Large discount liquor ‘superstores’ are a recent entry into the WA liquor market and their presence appears to be expanding. They typically offer a large format supermarket-like experience for purchasing alcohol for off-premise consumption, lowest price guarantee, ease of access and convenient location. Their impact on surrounding communities has not been specifically examined; however, their inherent capacity for large volumes of sales suggests that they may be at risk of facilitating higher levels of consumption and related harms in the surrounding population.
This project will examine the impact of selected liquor superstores in Western Australia on levels of alcohol use and alcohol-related harms in surrounding residential areas. The project will be undertaken in two parts: 1) a community telephone survey to assess purchasing and consumption habits of residents and, 2) an analysis of alcohol-related harm data from before and after the establishment of liquor superstores. Both parts of the projects will be undertaken at four sites: two matched metropolitan postcodes (one containing a superstore and one without a superstore) and, similarly, two regional postcodes.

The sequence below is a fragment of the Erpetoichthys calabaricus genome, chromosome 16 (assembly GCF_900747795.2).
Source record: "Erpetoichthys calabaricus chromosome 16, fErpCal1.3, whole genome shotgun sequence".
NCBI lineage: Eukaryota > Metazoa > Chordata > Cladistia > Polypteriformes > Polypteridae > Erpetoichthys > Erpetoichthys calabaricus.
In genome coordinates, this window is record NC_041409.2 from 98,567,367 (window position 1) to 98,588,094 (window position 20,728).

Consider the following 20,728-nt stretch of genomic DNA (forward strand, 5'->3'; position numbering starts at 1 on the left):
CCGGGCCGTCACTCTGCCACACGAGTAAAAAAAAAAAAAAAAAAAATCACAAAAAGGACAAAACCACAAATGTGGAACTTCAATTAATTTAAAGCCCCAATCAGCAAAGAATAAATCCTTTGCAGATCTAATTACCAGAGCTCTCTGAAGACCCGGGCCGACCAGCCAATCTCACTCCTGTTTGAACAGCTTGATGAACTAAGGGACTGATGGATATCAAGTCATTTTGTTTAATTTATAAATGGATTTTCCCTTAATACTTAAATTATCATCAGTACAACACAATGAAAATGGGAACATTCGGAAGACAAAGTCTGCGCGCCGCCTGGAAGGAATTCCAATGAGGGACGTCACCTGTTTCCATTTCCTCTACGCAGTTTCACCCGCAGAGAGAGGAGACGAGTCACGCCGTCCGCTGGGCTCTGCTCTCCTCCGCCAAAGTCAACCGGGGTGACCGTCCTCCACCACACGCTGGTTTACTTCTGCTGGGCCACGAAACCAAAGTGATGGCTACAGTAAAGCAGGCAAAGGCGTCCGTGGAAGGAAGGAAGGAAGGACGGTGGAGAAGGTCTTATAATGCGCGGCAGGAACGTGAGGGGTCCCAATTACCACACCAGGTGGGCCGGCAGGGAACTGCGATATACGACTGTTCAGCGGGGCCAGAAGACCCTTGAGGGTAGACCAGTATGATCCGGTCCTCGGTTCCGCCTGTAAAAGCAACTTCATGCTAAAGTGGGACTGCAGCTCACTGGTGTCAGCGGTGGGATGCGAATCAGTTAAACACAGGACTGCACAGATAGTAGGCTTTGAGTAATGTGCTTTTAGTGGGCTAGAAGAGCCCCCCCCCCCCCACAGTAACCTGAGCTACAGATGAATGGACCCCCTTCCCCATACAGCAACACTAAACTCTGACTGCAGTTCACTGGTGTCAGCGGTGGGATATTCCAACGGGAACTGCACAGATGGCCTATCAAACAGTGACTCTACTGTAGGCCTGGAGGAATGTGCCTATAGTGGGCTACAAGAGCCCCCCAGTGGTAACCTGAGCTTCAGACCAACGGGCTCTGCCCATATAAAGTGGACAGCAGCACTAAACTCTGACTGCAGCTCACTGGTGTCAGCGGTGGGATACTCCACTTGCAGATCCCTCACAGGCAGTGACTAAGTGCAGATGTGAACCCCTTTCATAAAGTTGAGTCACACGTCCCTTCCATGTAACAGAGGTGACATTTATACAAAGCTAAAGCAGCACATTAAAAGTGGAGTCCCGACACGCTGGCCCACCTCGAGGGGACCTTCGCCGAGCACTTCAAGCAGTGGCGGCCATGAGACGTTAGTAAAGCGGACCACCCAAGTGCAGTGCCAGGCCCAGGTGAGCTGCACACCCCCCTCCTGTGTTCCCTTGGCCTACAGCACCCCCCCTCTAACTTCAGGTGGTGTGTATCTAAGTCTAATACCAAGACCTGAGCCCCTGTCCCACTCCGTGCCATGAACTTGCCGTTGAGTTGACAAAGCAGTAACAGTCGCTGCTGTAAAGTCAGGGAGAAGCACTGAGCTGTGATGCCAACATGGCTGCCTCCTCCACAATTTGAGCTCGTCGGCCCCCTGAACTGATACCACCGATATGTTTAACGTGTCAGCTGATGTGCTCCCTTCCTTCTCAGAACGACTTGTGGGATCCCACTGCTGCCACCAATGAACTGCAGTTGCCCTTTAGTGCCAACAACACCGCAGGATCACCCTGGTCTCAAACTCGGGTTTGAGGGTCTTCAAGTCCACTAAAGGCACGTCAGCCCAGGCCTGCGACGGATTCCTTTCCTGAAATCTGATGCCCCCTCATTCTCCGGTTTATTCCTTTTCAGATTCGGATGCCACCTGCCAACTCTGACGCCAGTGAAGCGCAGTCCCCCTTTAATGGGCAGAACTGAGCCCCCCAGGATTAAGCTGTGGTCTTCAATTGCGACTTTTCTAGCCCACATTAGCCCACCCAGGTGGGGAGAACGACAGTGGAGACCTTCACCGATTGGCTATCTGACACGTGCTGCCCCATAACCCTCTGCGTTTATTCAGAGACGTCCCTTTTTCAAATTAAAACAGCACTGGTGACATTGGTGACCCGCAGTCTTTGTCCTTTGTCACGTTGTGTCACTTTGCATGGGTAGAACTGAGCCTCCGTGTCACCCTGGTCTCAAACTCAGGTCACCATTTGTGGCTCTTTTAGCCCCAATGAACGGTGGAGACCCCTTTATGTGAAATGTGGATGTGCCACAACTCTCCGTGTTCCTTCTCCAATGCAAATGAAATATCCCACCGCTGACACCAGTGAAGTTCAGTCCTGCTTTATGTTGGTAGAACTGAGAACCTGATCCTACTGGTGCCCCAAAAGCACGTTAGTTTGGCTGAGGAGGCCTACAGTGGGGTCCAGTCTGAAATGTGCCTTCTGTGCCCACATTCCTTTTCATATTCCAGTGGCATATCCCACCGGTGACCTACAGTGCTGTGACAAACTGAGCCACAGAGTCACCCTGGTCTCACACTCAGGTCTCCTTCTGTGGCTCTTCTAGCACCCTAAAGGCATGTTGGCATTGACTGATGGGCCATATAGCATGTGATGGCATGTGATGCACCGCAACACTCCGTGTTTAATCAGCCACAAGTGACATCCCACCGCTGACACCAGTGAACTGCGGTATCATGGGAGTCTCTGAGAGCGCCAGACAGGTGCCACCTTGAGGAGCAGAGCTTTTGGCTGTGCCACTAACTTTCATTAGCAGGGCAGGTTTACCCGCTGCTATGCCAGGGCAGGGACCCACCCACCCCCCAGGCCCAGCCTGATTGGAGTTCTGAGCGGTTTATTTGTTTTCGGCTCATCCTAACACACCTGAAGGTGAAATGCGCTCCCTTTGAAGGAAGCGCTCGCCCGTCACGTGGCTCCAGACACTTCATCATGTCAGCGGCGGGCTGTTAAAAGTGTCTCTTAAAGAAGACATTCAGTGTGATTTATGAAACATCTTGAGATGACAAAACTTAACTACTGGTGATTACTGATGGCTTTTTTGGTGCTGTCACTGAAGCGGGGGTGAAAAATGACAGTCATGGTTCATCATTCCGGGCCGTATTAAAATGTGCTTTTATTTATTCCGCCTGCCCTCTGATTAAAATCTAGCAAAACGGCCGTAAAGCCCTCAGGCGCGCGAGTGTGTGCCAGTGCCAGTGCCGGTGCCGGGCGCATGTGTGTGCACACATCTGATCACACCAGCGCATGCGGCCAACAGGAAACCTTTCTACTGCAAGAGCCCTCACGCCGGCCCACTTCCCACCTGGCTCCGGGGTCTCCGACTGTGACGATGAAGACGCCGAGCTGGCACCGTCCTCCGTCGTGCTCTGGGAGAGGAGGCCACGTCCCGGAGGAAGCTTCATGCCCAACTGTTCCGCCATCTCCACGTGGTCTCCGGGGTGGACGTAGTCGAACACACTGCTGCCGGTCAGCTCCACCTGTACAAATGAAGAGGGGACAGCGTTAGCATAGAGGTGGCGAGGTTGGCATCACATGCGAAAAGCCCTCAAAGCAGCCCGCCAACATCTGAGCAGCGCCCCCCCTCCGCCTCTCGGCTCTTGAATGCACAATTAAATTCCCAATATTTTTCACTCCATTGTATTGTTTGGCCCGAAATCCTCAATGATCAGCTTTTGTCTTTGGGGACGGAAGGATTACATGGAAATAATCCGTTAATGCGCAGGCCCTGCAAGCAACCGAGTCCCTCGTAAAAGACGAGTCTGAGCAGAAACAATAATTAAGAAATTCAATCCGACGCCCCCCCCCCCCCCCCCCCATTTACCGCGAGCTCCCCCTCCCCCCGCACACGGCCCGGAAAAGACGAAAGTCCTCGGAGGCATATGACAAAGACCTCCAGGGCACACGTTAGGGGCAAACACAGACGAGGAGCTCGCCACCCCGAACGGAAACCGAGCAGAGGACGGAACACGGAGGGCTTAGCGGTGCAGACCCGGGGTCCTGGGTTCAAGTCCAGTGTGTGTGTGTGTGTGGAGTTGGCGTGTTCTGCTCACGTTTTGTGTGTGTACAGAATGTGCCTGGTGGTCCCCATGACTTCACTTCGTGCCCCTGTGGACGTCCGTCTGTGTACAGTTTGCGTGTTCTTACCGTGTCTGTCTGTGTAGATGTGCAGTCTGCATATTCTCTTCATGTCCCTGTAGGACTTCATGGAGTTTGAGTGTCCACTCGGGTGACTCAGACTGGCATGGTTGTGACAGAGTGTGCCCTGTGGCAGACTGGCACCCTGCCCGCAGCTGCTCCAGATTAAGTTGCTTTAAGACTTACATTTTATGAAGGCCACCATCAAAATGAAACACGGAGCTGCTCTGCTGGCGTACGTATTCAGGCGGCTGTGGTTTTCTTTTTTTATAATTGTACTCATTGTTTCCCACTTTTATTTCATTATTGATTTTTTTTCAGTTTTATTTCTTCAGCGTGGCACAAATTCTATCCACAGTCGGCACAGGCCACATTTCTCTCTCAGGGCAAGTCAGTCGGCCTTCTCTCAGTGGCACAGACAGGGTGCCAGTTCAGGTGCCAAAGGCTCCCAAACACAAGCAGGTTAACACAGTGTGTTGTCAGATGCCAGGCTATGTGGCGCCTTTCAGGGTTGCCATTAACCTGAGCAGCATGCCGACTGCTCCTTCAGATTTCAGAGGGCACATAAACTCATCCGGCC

This study will be the first to explore the changes in local rates of alcohol-related harms before and after the establishment of liquor superstores. Using a range of measures of alcohol-related harms (sourcing data from ED presentations and hospitalisations, as well as police data) will provide a complete picture of alcohol-related harms in the postcodes under study and hence the potential impact of liquor superstores on the adjacent communities. This project aims to directly enhance the process by which evidence-based decisions regarding liquor licensing applications in Western Australia are carried out.